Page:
- Can an employer be liable for the harassing actions of customers or vendors?
Yes. Under both California and federal anti-harassment laws, an employer can be held liable if certain third parties harass one of its employees and the employer does not do enough to prevent or stop the harassment. Thus, if an employee complains that she is being sexually harassed — whether by a customer, client, vendor, delivery person, a contractor’s employee, or a worker from a temp agency — the employer should take the complaint seriously, investigate immediately, and attempt to prevent any future harassment. Where feasible, consider providing vendors and other non-employee business associates with a brief written policy regarding the ethical conduct and practices you expect to govern the relationship, including a statement specifically prohibiting sexual, racial, and other harassment. This practice can go a long way toward preventing harassment problems in such relationships.
- What are an employer's options when an employee reports a harassment problem but tells the employer that she wants to keep it confidential and does not want an investigation?
Once an employee complains or “expresses concerns” to human resources, a supervisor, or management, the employer has a legal duty to investigate and stop the harassment; inaction could lead to liability. The employer can assure the employee that it will investigate as discreetly as possible and will disclose sensitive information on a need-to-know basis only; however, the employer should never promise to keep the matter completely confidential. The employer can also explain its commitment to a harassment-free workplace, and that an investigation and corrective action is necessary to promote such a workplace. The company should also assure the employee that the company will not retaliate against him/her.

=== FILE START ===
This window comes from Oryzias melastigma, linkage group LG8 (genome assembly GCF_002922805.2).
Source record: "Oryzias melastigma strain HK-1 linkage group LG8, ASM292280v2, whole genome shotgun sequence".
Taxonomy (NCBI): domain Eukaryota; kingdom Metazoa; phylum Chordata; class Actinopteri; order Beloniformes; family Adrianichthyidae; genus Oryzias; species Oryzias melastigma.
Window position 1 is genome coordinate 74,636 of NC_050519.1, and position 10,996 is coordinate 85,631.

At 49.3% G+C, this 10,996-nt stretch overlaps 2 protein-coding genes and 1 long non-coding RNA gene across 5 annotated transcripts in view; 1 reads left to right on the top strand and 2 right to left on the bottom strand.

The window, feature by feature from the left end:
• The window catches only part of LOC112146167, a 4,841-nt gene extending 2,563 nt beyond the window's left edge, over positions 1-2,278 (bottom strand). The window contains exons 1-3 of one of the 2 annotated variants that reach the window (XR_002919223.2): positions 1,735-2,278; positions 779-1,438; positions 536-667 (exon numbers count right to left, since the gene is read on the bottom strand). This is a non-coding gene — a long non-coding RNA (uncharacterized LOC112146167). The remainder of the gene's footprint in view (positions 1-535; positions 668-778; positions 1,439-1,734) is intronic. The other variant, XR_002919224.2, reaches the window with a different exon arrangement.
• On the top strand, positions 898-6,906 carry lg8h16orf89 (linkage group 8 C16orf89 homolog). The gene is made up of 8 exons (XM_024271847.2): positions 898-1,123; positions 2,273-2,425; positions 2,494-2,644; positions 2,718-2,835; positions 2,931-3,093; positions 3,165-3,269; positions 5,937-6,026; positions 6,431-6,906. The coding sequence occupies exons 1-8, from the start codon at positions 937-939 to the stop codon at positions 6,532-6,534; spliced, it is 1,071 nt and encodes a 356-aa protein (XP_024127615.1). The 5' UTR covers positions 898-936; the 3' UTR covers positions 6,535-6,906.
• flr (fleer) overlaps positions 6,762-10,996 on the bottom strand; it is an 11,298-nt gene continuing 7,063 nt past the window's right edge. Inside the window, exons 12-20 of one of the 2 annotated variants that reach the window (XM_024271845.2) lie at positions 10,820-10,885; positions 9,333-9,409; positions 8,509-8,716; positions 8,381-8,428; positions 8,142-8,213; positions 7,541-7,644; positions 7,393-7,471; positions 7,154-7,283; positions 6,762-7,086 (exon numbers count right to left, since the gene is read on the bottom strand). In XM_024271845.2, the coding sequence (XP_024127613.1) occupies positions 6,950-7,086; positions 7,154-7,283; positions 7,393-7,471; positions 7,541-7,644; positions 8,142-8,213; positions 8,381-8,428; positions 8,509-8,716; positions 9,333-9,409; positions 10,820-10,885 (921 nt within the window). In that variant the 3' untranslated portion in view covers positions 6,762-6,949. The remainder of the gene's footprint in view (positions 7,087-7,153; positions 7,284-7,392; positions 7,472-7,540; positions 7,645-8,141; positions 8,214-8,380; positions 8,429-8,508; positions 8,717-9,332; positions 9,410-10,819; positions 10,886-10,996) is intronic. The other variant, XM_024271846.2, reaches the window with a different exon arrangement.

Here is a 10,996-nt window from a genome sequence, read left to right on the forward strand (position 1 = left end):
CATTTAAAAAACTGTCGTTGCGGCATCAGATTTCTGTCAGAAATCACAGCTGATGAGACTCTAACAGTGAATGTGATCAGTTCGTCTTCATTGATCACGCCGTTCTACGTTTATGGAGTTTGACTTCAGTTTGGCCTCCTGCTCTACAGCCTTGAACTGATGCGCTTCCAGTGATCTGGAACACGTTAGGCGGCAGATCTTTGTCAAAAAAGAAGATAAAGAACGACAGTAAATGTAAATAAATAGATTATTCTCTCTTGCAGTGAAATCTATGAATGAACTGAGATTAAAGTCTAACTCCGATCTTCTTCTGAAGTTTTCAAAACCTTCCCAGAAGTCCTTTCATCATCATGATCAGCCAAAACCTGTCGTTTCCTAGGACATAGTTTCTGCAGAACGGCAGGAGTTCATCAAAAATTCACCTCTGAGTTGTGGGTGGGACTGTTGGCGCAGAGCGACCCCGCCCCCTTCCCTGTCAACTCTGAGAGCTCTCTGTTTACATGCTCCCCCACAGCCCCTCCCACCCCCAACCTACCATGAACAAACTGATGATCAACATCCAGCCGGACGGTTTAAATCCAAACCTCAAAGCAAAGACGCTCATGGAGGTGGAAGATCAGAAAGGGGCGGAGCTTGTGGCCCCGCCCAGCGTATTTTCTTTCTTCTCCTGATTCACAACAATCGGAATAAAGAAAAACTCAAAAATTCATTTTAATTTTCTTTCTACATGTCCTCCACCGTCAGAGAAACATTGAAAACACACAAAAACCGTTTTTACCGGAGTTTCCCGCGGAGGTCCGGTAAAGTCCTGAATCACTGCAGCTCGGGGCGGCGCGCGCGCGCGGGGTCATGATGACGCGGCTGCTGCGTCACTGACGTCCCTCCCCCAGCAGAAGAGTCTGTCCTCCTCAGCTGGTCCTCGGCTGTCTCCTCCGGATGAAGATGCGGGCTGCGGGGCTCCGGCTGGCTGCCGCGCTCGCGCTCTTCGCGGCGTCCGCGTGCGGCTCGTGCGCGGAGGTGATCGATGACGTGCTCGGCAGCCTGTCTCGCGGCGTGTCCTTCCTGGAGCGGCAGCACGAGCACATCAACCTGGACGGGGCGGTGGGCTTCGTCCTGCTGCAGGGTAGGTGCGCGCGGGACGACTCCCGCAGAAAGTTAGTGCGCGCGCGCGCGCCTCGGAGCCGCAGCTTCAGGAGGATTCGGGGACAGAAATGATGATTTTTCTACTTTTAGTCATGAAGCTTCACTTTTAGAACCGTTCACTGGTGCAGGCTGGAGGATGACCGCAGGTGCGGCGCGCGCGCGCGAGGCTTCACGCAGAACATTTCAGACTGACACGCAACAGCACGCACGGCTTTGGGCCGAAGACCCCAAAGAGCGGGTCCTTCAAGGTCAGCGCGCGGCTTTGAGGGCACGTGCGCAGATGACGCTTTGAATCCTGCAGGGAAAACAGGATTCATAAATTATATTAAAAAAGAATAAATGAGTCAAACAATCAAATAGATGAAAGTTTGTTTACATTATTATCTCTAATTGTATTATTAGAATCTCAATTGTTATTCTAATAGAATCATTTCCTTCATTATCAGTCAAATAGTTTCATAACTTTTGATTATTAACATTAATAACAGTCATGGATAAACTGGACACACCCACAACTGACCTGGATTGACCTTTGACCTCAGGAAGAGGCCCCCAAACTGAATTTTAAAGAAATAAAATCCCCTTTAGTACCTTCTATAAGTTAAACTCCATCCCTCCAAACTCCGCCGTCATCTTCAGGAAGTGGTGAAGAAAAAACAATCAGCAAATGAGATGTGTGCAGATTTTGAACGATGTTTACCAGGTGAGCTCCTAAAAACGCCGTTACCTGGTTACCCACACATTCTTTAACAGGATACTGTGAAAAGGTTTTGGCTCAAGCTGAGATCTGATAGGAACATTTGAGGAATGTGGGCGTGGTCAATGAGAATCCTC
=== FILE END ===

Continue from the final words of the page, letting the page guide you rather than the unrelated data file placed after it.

- An employer is always liable for sexual harassment by a supervisor that results in a "tangible employment action." Could something as minor as a schedule change, or perhaps a write-up for performance, be considered a tangible employment action?
Under Title VII of the Civil Rights Act of 1964 the federal anti-harassment law, employers are automatically liable for supervisor sexual harassment that culminates in a tangible employment action. If supervisor harassment did not result in a tangible employment action, an employer may be able to avoid liability if it can demonstrate that it exercised reasonable care to prevent and promptly correct any harassing behavior, and the employee unreasonably failed to take advantage of any preventive or corrective opportunities or to avoid harm otherwise.
Determining what is or is not a “tangible employment action” must be done on a case-by-case basis. Generally, according to the U.S. Equal Employment Opportunity Commission (EEOC), an employment action qualifies as tangible “if it results in a significant change in employment status.” Some common examples include hiring and firing, failure to promote, demotion, undesirable reassignment, a decision causing a significant change in benefits, and compensation decisions. Furthermore, the EEOC takes the position that altering an employee’s duties in a way that blocks opportunity for promotion or salary increases amounts to a tangible employment action, as does significantly changing an employee’s duties in his or her existing job regardless of whether the individual retains the same salary and benefits.